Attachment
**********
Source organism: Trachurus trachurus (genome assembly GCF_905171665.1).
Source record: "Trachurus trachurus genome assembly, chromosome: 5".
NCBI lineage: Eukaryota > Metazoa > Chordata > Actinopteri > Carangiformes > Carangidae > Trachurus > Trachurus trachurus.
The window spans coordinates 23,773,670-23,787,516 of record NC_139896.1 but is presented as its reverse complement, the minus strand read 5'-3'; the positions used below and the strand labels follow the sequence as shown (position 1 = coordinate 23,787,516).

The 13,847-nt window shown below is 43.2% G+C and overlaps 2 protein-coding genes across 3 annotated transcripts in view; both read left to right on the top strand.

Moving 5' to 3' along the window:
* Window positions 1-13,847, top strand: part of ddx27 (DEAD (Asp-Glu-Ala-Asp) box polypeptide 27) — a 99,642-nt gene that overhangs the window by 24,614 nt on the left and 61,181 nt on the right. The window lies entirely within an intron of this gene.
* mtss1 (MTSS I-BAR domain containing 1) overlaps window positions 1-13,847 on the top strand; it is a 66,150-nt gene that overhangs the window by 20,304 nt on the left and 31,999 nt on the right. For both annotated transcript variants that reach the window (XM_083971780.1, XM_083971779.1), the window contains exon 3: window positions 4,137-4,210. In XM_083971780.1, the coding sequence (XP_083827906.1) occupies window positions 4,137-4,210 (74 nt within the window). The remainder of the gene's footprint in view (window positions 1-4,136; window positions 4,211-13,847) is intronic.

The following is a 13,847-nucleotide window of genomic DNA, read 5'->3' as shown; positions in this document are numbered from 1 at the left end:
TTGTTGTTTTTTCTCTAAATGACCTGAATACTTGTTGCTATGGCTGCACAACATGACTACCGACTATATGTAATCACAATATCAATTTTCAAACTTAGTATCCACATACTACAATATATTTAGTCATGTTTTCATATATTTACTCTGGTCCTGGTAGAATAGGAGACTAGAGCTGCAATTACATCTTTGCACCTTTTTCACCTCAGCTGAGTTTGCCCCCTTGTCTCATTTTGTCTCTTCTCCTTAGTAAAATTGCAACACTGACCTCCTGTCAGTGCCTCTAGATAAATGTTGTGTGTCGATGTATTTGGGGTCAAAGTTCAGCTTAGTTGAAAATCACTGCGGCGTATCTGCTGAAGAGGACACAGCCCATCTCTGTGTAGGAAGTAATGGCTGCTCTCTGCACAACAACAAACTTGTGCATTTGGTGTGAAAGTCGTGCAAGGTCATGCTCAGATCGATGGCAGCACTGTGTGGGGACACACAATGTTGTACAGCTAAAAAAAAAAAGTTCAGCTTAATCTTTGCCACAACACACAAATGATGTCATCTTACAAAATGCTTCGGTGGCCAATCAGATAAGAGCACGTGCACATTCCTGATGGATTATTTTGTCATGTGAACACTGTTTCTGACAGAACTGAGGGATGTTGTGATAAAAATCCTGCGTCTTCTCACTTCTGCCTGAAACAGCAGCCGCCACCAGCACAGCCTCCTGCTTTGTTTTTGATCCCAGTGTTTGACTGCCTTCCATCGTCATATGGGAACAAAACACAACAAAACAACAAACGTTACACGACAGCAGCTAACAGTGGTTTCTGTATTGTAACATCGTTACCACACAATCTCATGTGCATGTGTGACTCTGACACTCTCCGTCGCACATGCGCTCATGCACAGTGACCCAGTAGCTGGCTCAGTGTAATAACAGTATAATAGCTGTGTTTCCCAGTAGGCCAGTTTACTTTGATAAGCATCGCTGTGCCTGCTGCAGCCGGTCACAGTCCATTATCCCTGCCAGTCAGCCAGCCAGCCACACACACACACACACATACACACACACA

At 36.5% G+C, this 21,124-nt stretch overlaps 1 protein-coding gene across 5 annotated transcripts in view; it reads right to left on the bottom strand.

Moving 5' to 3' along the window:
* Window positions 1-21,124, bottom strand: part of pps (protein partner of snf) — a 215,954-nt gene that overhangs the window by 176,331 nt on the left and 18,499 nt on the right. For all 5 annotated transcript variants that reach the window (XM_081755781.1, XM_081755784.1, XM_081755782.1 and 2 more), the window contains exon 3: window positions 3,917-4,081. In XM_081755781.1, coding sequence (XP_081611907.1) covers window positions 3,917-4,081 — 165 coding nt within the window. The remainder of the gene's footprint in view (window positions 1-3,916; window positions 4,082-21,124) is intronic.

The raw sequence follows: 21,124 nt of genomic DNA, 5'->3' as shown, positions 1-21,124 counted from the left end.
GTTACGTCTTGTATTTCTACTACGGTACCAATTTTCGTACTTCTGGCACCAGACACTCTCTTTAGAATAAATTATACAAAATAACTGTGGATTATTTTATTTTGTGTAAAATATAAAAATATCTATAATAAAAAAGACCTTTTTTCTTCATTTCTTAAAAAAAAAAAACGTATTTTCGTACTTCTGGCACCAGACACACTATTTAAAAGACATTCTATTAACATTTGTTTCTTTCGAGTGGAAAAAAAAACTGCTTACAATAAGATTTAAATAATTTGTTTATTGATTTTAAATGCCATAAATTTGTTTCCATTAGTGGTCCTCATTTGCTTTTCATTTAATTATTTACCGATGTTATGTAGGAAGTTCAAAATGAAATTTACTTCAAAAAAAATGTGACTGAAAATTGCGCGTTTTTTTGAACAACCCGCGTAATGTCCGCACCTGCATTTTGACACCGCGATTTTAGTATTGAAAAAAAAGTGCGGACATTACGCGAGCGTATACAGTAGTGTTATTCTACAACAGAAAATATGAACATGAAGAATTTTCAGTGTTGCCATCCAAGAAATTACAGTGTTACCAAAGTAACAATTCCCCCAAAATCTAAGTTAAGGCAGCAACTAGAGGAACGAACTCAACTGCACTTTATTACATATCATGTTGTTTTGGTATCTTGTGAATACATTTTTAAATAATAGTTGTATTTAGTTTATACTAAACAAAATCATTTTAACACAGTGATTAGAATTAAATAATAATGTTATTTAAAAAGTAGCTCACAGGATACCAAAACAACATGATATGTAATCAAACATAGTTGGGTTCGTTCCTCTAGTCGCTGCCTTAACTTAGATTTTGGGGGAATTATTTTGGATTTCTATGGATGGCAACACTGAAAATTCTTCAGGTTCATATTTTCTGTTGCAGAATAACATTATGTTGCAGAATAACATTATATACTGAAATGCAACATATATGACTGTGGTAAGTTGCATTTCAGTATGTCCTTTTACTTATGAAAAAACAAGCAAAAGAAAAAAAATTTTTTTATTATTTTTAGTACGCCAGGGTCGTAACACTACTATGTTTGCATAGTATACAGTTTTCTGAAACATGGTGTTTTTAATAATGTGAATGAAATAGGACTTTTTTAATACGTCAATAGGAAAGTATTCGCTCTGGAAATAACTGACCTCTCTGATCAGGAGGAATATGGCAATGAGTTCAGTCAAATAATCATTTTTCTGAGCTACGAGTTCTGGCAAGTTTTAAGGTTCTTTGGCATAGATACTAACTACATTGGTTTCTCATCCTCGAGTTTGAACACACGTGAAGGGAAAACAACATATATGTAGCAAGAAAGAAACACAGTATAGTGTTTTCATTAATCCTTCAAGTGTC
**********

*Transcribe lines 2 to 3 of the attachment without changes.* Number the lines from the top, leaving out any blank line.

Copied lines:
Source record: "Trachurus trachurus genome assembly, chromosome: 5".
NCBI lineage: Eukaryota > Metazoa > Chordata > Actinopteri > Carangiformes > Carangidae > Trachurus > Trachurus trachurus.